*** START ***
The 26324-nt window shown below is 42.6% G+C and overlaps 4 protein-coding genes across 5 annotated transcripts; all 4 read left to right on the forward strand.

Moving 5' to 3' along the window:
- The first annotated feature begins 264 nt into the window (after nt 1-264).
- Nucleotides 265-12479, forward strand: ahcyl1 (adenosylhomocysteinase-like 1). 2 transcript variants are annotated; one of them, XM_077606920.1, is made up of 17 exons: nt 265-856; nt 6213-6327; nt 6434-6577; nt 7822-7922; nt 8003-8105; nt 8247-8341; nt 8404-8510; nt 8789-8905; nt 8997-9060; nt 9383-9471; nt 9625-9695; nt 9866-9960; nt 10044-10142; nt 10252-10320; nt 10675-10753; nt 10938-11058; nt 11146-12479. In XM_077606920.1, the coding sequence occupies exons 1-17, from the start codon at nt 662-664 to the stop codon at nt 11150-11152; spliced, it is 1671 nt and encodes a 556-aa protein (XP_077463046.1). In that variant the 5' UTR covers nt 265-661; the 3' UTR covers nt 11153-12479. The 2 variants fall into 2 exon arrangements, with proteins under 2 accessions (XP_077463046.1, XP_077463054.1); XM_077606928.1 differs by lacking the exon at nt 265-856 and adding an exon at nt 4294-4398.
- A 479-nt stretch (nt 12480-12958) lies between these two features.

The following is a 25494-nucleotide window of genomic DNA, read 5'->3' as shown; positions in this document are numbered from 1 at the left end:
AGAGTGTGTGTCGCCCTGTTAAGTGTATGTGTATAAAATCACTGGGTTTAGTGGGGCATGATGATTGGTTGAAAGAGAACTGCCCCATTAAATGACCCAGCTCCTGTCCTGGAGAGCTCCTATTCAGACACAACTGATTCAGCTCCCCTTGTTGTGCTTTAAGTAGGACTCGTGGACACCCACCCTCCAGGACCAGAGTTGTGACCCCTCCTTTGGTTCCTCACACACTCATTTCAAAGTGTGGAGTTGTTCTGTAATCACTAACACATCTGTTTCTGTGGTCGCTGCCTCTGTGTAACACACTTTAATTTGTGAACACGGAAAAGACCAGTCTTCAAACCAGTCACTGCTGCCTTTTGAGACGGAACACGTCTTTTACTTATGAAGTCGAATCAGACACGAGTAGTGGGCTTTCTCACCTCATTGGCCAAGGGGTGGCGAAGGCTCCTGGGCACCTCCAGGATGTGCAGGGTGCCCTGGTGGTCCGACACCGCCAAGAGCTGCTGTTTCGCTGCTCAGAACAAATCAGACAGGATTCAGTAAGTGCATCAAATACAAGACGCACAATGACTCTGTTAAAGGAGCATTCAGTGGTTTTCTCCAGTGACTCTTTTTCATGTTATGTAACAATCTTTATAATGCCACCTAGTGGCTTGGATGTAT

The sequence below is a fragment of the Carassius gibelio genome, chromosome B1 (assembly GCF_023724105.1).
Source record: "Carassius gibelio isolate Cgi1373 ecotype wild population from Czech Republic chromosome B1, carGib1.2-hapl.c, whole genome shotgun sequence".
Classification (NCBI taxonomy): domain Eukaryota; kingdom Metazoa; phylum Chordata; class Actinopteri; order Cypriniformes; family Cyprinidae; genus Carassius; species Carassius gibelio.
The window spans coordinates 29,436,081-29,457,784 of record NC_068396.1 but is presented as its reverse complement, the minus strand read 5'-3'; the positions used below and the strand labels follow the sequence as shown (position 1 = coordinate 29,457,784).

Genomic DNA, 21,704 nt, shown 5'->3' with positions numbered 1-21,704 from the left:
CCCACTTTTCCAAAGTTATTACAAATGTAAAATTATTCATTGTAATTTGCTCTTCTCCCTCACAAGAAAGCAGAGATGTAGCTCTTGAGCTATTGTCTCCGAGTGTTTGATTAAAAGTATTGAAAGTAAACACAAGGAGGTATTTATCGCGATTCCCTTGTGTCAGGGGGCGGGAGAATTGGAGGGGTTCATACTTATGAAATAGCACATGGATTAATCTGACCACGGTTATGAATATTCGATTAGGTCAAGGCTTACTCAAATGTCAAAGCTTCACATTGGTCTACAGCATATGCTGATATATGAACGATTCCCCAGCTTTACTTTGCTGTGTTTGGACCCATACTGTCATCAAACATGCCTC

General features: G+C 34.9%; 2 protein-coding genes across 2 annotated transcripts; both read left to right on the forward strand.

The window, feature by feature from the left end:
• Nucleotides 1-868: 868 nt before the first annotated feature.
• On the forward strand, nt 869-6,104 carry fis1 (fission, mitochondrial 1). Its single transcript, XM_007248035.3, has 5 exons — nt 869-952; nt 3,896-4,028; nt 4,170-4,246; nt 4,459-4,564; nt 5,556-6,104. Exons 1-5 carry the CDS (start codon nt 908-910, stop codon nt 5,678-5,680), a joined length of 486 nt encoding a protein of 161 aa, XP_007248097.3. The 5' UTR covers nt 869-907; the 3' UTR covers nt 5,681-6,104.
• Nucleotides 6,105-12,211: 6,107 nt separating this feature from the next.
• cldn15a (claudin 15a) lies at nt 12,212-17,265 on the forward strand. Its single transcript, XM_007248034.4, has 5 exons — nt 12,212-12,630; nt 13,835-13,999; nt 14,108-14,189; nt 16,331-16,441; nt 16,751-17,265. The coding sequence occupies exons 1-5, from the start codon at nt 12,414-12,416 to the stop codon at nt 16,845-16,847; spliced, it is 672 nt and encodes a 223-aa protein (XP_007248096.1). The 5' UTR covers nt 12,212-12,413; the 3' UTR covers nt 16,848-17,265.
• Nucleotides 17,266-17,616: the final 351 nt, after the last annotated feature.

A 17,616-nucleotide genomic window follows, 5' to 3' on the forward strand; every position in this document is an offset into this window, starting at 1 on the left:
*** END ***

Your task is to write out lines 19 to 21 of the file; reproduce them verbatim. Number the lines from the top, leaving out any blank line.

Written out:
• cldn15a (claudin 15a) lies at nt 12,212-17,265 on the forward strand. Its single transcript, XM_007248034.4, has 5 exons — nt 12,212-12,630; nt 13,835-13,999; nt 14,108-14,189; nt 16,331-16,441; nt 16,751-17,265. The coding sequence occupies exons 1-5, from the start codon at nt 12,414-12,416 to the stop codon at nt 16,845-16,847; spliced, it is 672 nt and encodes a 223-aa protein (XP_007248096.1). The 5' UTR covers nt 12,212-12,413; the 3' UTR covers nt 16,848-17,265.
• Nucleotides 17,266-17,616: the final 351 nt, after the last annotated feature.

A 17,616-nucleotide genomic window follows, 5' to 3' on the forward strand; every position in this document is an offset into this window, starting at 1 on the left: